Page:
Man it’s been a rough week around here at ATL. With the addition of Eric Turkewitz, or as I call him, E.T., I now see you all weren’t kidding when you told me the only reason I was here was because Lat and Mystal just go down the alphabet.
I was also invited to
experience misery at its peak have drinks with Elie during his visit to South Florida where he continued to call B.S. spoke on a panel to a conference of “all our graduates get jobs” law school admissions folks and apparently experienced what can only be described as “commentariat live.”
Our meeting was just your typical conversation between an angry short Jewish lawyer from Miami who successfully overcame academic probation at a state college and third-tier law school and a big fat black guy with dual degrees from Harvard. We left before the Boca Raton Resort and Club noticed we were there.
As I was riding down the elevator from my penthouse office through the 7 floors of a certain Biglaw firm to attend my monthly lunch with 13 lawyers that practice in 13 different practice areas (there was a tip there, take your time figuring it out), the elevator stopped at a Biglaw floor. Enter a group of very happy, young, well-dressed people. Hmmm, I thought (I often think “hmmmmm”), these weren’t the unhappy, complaining, praying for the weekend staffers. Then I realized: it’s the end of May. Summer Associates. They’re far too happy, far too well-dressed, and, of course, clueless.
That’s where I come in. I know you’re thinking “damn Brian, will your generosity towards the clueless in our profession ever end?” No need to thank me. I do it for you, because I want you to wake up at some point in your career before you become a shadow of what you thought you would be as a lawyer and try to be relevant.
Biglaw Summer Associates, listen up.
You’re not getting a job at the firm. Stop smiling, stop thinking that dressing like a lawyer may actually be convincing someone that you look like a lawyer, and cut the happy crap — you’re setting yourself up for severe disappointment. Stop talking in elevators about all the interesting garbage you’re working on, and stop acting like you matter. You don’t need to “get back by 1” to
look for one word repeatedly in 10 boxes of documents “review discovery in a very big matter.” You know that whole “look to your left, look to your right” thing that everyone told you happened in law school but never did? Well, look to your left, your right, behind you, around you, in the mirror — assume none of those people will be there after the summer.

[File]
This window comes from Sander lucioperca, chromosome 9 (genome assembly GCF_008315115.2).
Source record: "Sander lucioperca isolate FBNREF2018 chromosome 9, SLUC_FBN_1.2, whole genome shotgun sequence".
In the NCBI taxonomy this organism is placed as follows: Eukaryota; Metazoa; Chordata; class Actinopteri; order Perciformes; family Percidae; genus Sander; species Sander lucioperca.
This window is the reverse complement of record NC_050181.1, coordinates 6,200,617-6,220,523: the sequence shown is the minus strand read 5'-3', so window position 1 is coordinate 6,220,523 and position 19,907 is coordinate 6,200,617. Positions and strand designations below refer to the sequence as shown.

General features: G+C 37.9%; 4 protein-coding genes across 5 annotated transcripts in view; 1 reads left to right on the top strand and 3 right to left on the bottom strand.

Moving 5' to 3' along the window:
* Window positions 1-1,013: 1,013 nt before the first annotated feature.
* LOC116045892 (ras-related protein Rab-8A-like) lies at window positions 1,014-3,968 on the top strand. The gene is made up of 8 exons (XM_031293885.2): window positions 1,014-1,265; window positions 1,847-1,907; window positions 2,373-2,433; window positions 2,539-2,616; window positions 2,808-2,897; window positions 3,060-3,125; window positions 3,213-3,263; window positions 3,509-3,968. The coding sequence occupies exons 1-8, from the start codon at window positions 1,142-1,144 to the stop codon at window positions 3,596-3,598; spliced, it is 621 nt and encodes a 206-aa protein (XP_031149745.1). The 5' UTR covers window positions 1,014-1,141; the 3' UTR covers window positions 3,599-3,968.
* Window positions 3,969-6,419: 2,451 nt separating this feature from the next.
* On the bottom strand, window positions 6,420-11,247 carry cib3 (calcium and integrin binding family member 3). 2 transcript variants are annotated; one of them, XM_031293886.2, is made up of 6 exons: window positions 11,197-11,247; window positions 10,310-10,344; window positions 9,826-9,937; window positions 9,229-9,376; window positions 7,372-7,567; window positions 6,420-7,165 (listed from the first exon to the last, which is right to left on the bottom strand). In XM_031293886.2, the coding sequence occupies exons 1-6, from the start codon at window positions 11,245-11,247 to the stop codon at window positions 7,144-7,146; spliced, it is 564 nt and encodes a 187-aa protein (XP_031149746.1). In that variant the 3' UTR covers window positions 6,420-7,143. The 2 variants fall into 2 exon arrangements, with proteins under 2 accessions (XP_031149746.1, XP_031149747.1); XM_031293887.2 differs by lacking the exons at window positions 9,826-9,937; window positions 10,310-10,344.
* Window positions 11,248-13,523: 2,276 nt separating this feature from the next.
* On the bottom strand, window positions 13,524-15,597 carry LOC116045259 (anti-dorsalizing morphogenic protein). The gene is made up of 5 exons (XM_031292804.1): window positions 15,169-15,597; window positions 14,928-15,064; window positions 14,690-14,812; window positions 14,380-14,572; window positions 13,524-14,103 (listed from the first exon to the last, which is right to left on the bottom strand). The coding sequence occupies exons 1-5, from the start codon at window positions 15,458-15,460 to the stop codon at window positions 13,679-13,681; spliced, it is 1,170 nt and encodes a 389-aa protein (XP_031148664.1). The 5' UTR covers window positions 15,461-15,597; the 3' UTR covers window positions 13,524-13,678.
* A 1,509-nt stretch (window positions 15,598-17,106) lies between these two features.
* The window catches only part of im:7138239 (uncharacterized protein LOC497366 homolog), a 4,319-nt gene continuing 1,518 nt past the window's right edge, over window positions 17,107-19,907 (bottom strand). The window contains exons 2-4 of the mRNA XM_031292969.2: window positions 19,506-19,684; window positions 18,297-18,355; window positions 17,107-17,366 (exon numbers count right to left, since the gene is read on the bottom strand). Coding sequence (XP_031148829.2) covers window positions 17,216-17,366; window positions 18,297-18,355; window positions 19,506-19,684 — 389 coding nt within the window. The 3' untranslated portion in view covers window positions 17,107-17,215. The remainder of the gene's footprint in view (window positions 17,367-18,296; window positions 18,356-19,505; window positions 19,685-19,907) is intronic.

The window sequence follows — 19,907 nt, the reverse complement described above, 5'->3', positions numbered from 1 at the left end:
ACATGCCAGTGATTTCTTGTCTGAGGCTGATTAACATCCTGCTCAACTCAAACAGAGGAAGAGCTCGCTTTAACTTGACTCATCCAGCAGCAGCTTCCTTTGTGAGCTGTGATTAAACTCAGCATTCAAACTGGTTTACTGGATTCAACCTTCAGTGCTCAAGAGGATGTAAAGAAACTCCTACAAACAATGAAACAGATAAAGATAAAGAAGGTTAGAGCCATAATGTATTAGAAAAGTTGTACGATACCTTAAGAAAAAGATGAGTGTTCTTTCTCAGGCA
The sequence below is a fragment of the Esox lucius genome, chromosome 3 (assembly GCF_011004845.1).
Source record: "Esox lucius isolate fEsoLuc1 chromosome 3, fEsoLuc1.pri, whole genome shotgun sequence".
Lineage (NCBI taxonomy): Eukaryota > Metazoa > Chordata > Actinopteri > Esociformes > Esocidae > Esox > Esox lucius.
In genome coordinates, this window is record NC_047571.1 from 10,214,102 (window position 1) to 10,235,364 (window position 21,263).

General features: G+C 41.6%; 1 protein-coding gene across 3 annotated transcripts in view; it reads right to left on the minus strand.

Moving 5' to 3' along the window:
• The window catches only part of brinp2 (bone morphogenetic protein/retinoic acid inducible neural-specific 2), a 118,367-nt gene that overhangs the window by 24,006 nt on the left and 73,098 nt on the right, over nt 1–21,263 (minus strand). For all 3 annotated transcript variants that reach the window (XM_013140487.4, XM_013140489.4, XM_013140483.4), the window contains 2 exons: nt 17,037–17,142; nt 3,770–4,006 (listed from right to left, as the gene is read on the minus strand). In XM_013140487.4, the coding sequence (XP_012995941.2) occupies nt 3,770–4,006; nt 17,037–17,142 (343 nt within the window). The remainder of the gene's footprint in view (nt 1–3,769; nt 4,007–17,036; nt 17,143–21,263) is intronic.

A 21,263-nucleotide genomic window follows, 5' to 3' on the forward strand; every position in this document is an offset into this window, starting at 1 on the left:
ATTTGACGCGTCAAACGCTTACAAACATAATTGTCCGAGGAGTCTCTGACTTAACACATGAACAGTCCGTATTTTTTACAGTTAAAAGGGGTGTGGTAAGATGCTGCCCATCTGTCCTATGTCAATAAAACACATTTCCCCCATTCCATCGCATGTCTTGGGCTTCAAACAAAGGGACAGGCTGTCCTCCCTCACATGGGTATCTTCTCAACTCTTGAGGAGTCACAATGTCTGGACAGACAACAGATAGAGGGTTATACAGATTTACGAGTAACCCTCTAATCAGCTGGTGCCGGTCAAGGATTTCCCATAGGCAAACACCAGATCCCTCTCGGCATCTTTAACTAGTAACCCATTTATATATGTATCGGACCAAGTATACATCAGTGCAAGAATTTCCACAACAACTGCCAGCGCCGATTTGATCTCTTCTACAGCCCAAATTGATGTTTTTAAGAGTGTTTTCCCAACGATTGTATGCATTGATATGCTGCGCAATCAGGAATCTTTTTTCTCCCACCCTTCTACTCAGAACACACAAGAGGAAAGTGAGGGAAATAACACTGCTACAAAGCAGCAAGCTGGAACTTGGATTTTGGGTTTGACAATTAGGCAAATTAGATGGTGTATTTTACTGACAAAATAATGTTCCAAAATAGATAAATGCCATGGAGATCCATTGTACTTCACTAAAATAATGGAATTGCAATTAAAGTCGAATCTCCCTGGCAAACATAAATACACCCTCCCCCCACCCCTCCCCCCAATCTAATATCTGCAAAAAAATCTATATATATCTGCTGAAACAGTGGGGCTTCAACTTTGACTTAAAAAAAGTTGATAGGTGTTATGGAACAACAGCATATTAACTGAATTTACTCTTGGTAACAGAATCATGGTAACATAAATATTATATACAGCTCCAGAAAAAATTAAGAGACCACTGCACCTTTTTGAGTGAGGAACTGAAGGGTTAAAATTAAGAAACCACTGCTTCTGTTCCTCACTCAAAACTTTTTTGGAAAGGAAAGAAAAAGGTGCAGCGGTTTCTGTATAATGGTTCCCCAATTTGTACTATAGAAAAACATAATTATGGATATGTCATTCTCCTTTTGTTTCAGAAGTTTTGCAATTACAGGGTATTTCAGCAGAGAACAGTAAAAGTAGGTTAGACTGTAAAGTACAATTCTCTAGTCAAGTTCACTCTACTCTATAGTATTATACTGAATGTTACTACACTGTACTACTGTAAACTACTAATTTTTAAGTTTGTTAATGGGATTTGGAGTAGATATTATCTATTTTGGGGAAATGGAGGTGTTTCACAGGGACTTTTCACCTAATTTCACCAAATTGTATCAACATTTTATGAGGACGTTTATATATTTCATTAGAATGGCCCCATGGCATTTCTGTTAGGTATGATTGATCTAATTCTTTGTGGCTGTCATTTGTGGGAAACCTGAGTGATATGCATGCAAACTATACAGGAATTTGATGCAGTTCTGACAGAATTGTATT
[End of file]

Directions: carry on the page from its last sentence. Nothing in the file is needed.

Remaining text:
Additionally, all the fun that’s planned for you — the cocktail parties at the partners’ houses, the baseball games, the nice lunches — enjoy it while it lasts, because if the above paragraph isn’t true for you and you actually get an offer, all the fun stops. Don’t cry, it’s true. Summer associate programs are like Halloween: you get led around to the nice people’s houses with the good candy and whisked past the dark houses where the mean people live.
When you get the job, they’ll be sports tickets, but you won’t be able to go. They’ll be parties, but you’ll be trying to impress the partners by not showing up because you wanted to “bill some hours.” Capital Grille again? Uh, no.
Here’s some advice, and I would write this down, or type it on your iPad.
Use the time to learn about the practice of law, not just your firm. The guy in the elevator without a suit on, the other one, the one with the baseball jersey and shorts on at 4:30, and that other one, the one pulling in the parking garage in the 1986 Porsche convertible — talk to those lawyers. Those are the ones that your Biglaw people refer to as “solos” and “small shop” lawyers. Some of them are very happy. They are likely making more money than you and your friends have been told. They do interesting things, they’re happy to spend a few minutes talking with you about your future.
That a big firm thought enough of you to ask you to spend the summer with them is great. You should be proud. That you think it’s anything more than an audition in which only a few are chosen, and probably not you, is a mistake.
See you in the elevator. I’m the one with the smirk on his face.
Brian Tannebaum will never “get on board” at the advice of failed lawyers who were never a part of the past but claim to know “the future of law.” He represents clients, every day, in criminal and lawyer discipline cases without the assistance of an Apple device, and usually gets to work (in an office, not a coffee shop) by 9 a.m. No client has ever asked if he’s on Twitter. He can be reached at email@example.com.